Orbit      

 

 

Table 2: The Moon’s Phase

You’ll want to fill in the following table from left to right (so complete each row before moving down to the next row.  Write in the date, sketch in the moon’s phase (carefully!  Circles are provided for you), and write the name of the phase below the sketch of the moon.  Once the table is filled out, take a picture of it.  You will e-mail the picture of the filled out table to your instructor as an attachment to this activity.  (The table will be left blank in the electronic copy of this file that you submit to your instructor when the activity is finished.)

 

 

 

Date:                      .

Orbit

 

 

 

 

 

 

Date:                      .

Orbit

 

 

 

 

 

Date:                      .

Orbit

 

 

 

 

 

Date:                      .

Orbit

 

 

 

 

 

Date:                      .

Orbit

 

 

 

 

 

Date:                      .

Orbit

 

 

 

 

 

Date:                      .

Orbit

 

 

 

 

 

Date:                      .

Orbit

 

 

 

 

 

Date:                      .

Orbit

 

 

 

 

 

Date:                      .

Orbit

 

 

 

 

 

Date:                      .

Orbit

 

 

 

 

 

Date:                      .

Orbit

 

 

 

 

 

Date:                      .

Orbit

 

 

 

 

 

Date:                      .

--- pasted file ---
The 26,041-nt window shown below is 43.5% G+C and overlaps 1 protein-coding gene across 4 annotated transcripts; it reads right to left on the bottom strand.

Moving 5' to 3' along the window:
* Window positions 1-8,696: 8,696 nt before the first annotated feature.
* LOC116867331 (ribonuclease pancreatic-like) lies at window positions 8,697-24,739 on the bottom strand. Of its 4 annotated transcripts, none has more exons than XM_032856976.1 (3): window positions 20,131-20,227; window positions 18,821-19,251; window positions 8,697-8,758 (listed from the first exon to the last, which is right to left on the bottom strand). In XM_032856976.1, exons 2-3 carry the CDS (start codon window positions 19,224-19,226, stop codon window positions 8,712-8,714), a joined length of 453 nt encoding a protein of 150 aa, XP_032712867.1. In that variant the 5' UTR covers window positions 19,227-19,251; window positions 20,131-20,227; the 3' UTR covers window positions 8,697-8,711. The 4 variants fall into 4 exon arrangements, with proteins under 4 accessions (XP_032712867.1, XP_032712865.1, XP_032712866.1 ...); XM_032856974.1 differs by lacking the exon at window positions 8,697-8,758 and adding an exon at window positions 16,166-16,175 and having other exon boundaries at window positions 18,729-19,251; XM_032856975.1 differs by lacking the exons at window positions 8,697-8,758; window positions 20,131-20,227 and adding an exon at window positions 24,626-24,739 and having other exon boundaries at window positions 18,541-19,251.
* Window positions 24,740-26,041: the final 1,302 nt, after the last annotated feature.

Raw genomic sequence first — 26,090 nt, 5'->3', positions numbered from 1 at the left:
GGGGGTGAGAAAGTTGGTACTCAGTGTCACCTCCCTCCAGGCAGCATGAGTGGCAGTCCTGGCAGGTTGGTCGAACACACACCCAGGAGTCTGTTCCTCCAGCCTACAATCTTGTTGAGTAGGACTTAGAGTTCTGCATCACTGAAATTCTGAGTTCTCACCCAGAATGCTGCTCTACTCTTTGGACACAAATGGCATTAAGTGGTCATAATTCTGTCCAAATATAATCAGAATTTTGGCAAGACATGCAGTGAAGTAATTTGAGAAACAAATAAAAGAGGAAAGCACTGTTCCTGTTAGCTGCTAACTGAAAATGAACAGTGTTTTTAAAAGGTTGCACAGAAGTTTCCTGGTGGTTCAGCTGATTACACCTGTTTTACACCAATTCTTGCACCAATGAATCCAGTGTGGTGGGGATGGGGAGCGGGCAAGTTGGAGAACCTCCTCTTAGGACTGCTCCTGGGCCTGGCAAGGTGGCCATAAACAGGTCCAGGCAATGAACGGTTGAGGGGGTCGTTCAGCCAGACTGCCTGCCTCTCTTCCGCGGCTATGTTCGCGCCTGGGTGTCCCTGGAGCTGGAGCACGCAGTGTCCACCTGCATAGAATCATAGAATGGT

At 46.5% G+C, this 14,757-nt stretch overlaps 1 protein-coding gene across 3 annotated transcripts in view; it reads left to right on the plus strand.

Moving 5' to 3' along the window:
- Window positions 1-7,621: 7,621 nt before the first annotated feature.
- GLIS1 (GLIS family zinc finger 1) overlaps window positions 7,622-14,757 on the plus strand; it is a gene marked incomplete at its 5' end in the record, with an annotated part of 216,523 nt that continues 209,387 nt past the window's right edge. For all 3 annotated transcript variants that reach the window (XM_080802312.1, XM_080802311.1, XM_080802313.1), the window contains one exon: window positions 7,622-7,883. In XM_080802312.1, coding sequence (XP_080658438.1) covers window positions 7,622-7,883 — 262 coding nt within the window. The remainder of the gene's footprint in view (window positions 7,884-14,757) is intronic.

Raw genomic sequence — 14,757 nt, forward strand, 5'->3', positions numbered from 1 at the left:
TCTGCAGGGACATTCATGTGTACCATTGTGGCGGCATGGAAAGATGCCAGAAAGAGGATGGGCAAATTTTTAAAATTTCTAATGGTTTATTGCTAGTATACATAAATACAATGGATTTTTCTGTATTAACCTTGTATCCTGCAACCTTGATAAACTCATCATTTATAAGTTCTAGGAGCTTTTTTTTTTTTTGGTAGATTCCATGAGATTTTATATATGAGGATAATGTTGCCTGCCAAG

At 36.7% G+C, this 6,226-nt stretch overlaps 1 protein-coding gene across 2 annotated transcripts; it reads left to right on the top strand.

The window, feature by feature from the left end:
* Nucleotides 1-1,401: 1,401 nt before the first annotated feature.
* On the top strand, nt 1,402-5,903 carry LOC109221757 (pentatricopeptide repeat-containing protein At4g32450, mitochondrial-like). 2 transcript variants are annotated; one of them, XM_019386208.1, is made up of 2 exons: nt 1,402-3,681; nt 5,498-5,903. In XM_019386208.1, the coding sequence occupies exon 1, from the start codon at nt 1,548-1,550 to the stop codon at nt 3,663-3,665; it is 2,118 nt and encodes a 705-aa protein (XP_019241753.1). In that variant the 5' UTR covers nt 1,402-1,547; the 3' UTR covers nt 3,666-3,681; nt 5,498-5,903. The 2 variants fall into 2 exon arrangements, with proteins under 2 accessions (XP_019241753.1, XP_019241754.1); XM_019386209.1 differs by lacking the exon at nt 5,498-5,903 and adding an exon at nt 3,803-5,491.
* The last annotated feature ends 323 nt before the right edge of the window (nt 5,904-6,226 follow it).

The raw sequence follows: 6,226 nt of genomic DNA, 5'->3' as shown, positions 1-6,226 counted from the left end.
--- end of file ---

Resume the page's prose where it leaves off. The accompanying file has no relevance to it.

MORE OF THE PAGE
Orbit

 

 

 

 

 

Date:                      .

Orbit

 

 

 

 

 

Date:                      .

Orbit

 

 

 

 

 

 

Figure 1: The Moon’s Orbit

Following is a line sketch of the Earth, the moon’s orbit, and the Sun.  On the moon’s orbit, mark the moon’s location on each of the dates tagged with the word Orbit.  You will do this by dragging one of the gray circles lined up above the drawing of the orbit to the correct location on the orbit.  Be sure to also label each mark with the corresponding date – do so by dragging the text boxes provided below next to the corresponding gray circle and entering in the date.

 

 

 

 

The Motion and Phases of the Moon Questions:

(Answer these with complete sentences)

 

  1. As the moon gets further from the sun in the sky, what happens to the percentage of its face that appears illuminated?

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  1. Calculate the average increase in the moon’s elongation each day (For example, if the elongations from table one were 5°, 21°, 35°, 53°, and 64°, then, each day the increase in the elongation was 16°, 14°, 18°, and 11°.  So the average increase would be 14.8° per day).  Explain all steps of your calculation (the example I gave is a good model to follow, although your numbers will be different, and you’ll have more of them).

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  1. Let’s assume the moon’s average elongation is how many degrees along its orbit the moon is moving per day (keep in mind that because there is 360° in a circle, that means when the moon has moved a total of 360° along its orbit, it has completed one orbit).  Use your result to question #2 to calculate an estimate of how long it takes the moon to orbit the Earth once.  Again, explain all steps of your calculation.

 

 

 

  1. Finally, calculate the percent error between your estimate and the moon’s true orbital period around Earth (which is 27.3 days).  The formula for that will be:

 

Percent Error = (Your estimate) – 27.3 days   × 100%

                                       27.3 days

 

Percent Error =                                              .

 

 

 

 The Motion and Phases of the Moon